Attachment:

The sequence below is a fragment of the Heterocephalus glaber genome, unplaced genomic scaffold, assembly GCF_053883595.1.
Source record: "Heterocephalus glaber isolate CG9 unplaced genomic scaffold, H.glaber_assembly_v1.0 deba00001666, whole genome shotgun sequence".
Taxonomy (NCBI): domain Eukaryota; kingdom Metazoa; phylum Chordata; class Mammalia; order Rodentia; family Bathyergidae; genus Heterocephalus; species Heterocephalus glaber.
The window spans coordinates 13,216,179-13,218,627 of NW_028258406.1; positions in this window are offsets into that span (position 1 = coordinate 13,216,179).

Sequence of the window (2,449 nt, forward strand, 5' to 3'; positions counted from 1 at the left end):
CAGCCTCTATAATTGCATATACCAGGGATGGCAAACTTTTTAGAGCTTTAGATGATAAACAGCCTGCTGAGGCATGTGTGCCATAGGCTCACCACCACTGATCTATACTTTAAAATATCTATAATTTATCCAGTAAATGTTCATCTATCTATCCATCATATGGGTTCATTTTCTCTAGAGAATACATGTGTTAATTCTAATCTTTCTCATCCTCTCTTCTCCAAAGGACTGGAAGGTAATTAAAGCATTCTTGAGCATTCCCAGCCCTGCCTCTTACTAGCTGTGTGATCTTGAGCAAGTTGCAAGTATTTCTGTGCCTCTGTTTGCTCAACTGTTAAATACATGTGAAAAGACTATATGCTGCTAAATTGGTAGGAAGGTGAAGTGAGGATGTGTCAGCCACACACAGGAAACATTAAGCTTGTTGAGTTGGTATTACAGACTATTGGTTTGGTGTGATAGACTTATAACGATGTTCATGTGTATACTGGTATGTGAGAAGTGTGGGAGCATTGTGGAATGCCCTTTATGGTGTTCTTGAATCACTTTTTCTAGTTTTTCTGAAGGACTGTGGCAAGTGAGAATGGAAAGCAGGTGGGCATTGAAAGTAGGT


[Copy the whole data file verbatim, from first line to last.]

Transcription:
The sequence below is a fragment of the Heterocephalus glaber genome, unplaced genomic scaffold, assembly GCF_053883595.1.
Source record: "Heterocephalus glaber isolate CG9 unplaced genomic scaffold, H.glaber_assembly_v1.0 deba00001666, whole genome shotgun sequence".
Taxonomy (NCBI): domain Eukaryota; kingdom Metazoa; phylum Chordata; class Mammalia; order Rodentia; family Bathyergidae; genus Heterocephalus; species Heterocephalus glaber.
The window spans coordinates 13,216,179-13,218,627 of NW_028258406.1; positions in this window are offsets into that span (position 1 = coordinate 13,216,179).

Sequence of the window (2,449 nt, forward strand, 5' to 3'; positions counted from 1 at the left end):
CAGCCTCTATAATTGCATATACCAGGGATGGCAAACTTTTTAGAGCTTTAGATGATAAACAGCCTGCTGAGGCATGTGTGCCATAGGCTCACCACCACTGATCTATACTTTAAAATATCTATAATTTATCCAGTAAATGTTCATCTATCTATCCATCATATGGGTTCATTTTCTCTAGAGAATACATGTGTTAATTCTAATCTTTCTCATCCTCTCTTCTCCAAAGGACTGGAAGGTAATTAAAGCATTCTTGAGCATTCCCAGCCCTGCCTCTTACTAGCTGTGTGATCTTGAGCAAGTTGCAAGTATTTCTGTGCCTCTGTTTGCTCAACTGTTAAATACATGTGAAAAGACTATATGCTGCTAAATTGGTAGGAAGGTGAAGTGAGGATGTGTCAGCCACACACAGGAAACATTAAGCTTGTTGAGTTGGTATTACAGACTATTGGTTTGGTGTGATAGACTTATAACGATGTTCATGTGTATACTGGTATGTGAGAAGTGTGGGAGCATTGTGGAATGCCCTTTATGGTGTTCTTGAATCACTTTTTCTAGTTTTTCTGAAGGACTGTGGCAAGTGAGAATGGAAAGCAGGTGGGCATTGAAAGTAGGT